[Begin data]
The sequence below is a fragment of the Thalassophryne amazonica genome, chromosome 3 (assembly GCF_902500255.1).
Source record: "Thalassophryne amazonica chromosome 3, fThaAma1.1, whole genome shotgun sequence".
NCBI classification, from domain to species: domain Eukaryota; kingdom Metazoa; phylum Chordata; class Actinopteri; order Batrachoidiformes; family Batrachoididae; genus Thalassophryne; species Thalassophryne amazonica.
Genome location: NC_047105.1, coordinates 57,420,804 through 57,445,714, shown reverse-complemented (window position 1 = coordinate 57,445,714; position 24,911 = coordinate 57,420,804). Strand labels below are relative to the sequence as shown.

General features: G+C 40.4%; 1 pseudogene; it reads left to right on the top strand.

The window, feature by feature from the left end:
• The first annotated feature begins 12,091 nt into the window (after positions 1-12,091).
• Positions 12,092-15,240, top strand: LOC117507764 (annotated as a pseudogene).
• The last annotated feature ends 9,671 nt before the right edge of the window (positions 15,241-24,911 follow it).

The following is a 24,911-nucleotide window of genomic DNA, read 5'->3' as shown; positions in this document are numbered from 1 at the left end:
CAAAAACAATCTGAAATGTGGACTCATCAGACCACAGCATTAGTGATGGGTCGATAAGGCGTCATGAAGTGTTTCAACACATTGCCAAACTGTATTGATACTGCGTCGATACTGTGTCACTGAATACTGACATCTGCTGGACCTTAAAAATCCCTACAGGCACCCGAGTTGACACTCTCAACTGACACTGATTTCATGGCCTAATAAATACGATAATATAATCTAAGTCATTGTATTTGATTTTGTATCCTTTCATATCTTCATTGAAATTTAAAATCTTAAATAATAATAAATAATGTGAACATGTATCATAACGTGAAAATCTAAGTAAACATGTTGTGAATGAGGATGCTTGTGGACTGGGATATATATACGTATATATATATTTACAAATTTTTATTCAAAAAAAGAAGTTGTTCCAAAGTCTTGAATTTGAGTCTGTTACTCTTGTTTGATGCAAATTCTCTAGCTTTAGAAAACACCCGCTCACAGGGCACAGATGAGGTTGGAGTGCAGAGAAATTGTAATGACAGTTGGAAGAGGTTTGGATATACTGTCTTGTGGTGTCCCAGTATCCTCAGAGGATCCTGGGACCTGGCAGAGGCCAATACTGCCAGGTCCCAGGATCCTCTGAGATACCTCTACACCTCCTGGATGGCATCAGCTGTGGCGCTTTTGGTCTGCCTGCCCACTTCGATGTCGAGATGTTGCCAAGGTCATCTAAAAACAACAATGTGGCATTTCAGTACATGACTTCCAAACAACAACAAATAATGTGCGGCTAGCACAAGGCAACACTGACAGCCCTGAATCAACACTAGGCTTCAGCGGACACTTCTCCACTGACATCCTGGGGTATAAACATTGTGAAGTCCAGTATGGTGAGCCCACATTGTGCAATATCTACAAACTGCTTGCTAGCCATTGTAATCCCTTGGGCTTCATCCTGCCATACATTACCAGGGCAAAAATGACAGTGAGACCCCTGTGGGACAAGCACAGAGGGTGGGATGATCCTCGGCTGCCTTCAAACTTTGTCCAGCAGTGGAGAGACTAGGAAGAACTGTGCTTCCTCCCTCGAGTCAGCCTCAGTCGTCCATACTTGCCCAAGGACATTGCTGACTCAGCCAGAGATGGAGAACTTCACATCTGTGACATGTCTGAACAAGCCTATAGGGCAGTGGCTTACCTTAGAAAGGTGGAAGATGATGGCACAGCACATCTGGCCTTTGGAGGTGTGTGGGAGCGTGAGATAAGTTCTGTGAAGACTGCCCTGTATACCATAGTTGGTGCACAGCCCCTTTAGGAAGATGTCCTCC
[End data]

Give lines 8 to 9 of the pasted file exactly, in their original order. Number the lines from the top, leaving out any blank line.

• Positions 12,092-15,240, top strand: LOC117507764 (annotated as a pseudogene).
• The last annotated feature ends 9,671 nt before the right edge of the window (positions 15,241-24,911 follow it).